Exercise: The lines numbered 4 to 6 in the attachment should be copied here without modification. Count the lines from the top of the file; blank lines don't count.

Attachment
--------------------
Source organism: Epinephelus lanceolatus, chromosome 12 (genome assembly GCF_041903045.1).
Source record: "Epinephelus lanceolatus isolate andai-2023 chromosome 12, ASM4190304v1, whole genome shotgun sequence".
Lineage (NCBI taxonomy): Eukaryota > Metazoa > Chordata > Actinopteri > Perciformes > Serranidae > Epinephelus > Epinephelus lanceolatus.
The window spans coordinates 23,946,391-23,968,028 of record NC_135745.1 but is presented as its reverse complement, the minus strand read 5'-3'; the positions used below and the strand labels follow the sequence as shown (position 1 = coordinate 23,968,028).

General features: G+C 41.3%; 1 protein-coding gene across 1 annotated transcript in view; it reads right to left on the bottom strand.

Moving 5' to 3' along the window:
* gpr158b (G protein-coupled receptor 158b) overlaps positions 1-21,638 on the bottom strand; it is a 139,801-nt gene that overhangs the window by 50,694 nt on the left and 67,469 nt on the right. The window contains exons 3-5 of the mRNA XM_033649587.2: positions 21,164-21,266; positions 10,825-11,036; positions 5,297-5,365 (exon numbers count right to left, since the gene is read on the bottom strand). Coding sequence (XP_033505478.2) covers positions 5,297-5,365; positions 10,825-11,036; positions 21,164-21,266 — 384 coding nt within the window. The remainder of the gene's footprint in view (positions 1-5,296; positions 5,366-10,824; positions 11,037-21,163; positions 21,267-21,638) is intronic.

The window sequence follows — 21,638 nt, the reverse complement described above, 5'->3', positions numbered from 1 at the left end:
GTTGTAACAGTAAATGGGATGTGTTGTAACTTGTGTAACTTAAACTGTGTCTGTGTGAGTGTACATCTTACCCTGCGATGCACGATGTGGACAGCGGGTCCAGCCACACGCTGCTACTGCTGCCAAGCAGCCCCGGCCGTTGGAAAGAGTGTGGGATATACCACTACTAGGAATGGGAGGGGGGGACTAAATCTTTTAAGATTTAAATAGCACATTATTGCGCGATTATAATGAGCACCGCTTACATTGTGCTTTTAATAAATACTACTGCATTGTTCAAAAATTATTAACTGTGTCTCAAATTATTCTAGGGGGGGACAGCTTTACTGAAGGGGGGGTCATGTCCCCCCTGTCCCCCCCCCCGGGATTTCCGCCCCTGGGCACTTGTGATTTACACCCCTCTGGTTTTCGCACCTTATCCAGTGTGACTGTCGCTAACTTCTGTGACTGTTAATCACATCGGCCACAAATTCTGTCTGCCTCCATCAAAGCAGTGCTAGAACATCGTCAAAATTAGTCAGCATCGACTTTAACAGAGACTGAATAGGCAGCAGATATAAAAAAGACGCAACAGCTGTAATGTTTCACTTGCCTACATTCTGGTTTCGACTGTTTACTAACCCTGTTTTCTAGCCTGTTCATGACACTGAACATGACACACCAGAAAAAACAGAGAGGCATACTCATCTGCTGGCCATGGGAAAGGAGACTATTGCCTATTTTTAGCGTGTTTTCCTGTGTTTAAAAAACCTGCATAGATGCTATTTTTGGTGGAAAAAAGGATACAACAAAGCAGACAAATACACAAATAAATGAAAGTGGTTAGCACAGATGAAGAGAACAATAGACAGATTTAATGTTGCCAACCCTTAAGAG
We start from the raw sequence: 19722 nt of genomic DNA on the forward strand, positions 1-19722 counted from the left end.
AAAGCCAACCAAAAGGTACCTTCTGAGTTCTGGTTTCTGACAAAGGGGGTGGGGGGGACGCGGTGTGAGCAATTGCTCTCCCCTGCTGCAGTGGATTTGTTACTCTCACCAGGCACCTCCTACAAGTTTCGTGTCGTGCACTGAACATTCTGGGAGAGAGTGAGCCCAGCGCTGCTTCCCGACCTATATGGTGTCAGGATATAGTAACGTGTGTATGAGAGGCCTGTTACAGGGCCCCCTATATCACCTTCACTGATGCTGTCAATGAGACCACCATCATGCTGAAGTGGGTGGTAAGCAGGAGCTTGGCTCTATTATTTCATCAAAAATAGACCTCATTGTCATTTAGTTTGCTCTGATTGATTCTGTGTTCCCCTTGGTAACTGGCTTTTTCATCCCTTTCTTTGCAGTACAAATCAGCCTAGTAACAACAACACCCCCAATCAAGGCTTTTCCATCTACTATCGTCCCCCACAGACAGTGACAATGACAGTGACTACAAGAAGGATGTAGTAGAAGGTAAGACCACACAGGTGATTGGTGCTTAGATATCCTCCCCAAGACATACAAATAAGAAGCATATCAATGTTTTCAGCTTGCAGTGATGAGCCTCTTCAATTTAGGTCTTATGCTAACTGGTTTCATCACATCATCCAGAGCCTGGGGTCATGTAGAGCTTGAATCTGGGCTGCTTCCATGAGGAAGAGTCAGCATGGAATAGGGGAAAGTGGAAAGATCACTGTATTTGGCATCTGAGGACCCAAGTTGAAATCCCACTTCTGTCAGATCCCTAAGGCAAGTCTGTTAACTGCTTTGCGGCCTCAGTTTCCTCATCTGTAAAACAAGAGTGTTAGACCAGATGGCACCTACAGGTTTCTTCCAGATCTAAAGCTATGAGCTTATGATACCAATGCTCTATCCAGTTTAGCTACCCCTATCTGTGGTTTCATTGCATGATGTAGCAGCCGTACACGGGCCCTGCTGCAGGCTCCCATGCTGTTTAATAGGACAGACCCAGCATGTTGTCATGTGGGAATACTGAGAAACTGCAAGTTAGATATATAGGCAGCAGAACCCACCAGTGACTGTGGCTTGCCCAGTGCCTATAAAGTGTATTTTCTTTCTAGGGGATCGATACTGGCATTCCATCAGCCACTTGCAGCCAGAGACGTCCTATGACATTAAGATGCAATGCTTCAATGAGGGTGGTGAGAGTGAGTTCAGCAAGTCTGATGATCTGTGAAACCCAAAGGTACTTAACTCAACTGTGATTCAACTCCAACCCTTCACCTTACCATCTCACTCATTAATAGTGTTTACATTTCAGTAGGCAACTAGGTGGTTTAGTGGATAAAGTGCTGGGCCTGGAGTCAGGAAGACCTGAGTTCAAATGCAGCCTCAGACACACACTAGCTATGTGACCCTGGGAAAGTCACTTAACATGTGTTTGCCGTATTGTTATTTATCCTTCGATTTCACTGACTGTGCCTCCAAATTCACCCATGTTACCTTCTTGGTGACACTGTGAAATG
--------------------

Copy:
The window spans coordinates 23,946,391-23,968,028 of record NC_135745.1 but is presented as its reverse complement, the minus strand read 5'-3'; the positions used below and the strand labels follow the sequence as shown (position 1 = coordinate 23,968,028).

General features: G+C 41.3%; 1 protein-coding gene across 1 annotated transcript in view; it reads right to left on the bottom strand.

Moving 5' to 3' along the window: